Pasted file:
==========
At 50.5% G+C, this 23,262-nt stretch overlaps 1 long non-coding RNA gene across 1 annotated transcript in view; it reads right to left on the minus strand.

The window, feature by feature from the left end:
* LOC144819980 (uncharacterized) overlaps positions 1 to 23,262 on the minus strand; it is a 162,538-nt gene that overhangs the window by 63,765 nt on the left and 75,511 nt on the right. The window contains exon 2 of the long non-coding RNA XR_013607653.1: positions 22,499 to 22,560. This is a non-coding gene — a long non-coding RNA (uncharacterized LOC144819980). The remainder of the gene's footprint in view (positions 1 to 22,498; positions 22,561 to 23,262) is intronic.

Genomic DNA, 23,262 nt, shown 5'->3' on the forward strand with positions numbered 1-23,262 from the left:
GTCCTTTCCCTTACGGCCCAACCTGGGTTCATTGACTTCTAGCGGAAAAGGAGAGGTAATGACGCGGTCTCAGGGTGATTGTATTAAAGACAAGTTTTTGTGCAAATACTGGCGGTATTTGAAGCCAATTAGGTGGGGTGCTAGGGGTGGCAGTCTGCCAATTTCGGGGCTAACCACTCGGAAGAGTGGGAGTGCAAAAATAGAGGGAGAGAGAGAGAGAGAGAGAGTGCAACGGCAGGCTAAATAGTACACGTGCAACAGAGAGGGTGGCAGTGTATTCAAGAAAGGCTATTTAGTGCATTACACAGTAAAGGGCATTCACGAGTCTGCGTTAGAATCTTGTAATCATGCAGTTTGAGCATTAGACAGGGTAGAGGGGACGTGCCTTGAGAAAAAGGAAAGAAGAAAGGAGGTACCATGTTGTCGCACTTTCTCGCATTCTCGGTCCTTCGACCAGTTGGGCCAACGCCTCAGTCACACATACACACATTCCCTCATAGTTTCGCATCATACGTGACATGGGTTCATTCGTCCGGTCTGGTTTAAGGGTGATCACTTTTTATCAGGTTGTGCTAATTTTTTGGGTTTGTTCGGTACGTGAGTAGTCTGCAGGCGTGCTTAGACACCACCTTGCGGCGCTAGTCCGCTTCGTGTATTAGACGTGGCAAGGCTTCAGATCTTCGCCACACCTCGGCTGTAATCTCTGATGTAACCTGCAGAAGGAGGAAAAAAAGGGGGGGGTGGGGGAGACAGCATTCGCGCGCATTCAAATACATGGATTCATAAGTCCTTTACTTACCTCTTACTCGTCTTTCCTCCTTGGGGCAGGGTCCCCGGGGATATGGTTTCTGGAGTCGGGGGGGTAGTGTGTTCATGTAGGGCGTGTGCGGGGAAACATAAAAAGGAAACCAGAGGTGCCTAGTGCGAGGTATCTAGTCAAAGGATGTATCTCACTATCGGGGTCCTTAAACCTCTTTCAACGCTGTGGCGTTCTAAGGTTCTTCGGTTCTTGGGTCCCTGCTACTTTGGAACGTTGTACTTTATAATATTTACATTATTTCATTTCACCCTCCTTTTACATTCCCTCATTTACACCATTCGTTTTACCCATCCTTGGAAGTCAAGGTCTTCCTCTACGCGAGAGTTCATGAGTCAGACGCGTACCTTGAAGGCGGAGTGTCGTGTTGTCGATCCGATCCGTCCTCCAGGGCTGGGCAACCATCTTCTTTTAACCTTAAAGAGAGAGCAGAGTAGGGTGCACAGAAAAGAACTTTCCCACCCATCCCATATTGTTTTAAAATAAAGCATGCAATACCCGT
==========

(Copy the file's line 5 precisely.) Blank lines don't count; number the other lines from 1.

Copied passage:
GTCCTTTCCCTTACGGCCCAACCTGGGTTCATTGACTTCTAGCGGAAAAGGAGAGGTAATGACGCGGTCTCAGGGTGATTGTATTAAAGACAAGTTTTTGTGCAAATACTGGCGGTATTTGAAGCCAATTAGGTGGGGTGCTAGGGGTGGCAGTCTGCCAATTTCGGGGCTAACCACTCGGAAGAGTGGGAGTGCAAAAATAGAGGGAGAGAGAGAGAGAGAGAGAGTGCAACGGCAGGCTAAATAGTACACGTGCAACAGAGAGGGTGGCAGTGTATTCAAGAAAGGCTATTTAGTGCATTACACAGTAAAGGGCATTCACGAGTCTGCGTTAGAATCTTGTAATCATGCAGTTTGAGCATTAGACAGGGTAGAGGGGACGTGCCTTGAGAAAAAGGAAAGAAGAAAGGAGGTACCATGTTGTCGCACTTTCTCGCATTCTCGGTCCTTCGACCAGTTGGGCCAACGCCTCAGTCACACATACACACATTCCCTCATAGTTTCGCATCATACGTGACATGGGTTCATTCGTCCGGTCTGGTTTAAGGGTGATCACTTTTTATCAGGTTGTGCTAATTTTTTGGGTTTGTTCGGTACGTGAGTAGTCTGCAGGCGTGCTTAGACACCACCTTGCGGCGCTAGTCCGCTTCGTGTATTAGACGTGGCAAGGCTTCAGATCTTCGCCACACCTCGGCTGTAATCTCTGATGTAACCTGCAGAAGGAGGAAAAAAAGGGGGGGGTGGGGGAGACAGCATTCGCGCGCATTCAAATACATGGATTCATAAGTCCTTTACTTACCTCTTACTCGTCTTTCCTCCTTGGGGCAGGGTCCCCGGGGATATGGTTTCTGGAGTCGGGGGGGTAGTGTGTTCATGTAGGGCGTGTGCGGGGAAACATAAAAAGGAAACCAGAGGTGCCTAGTGCGAGGTATCTAGTCAAAGGATGTATCTCACTATCGGGGTCCTTAAACCTCTTTCAACGCTGTGGCGTTCTAAGGTTCTTCGGTTCTTGGGTCCCTGCTACTTTGGAACGTTGTACTTTATAATATTTACATTATTTCATTTCACCCTCCTTTTACATTCCCTCATTTACACCATTCGTTTTACCCATCCTTGGAAGTCAAGGTCTTCCTCTACGCGAGAGTTCATGAGTCAGACGCGTACCTTGAAGGCGGAGTGTCGTGTTGTCGATCCGATCCGTCCTCCAGGGCTGGGCAACCATCTTCTTTTAACCTTAAAGAGAGAGCAGAGTAGGGTGCACAGAAAAGAACTTTCCCACCCATCCCATATTGTTTTAAAATAAAGCATGCAATACCCGT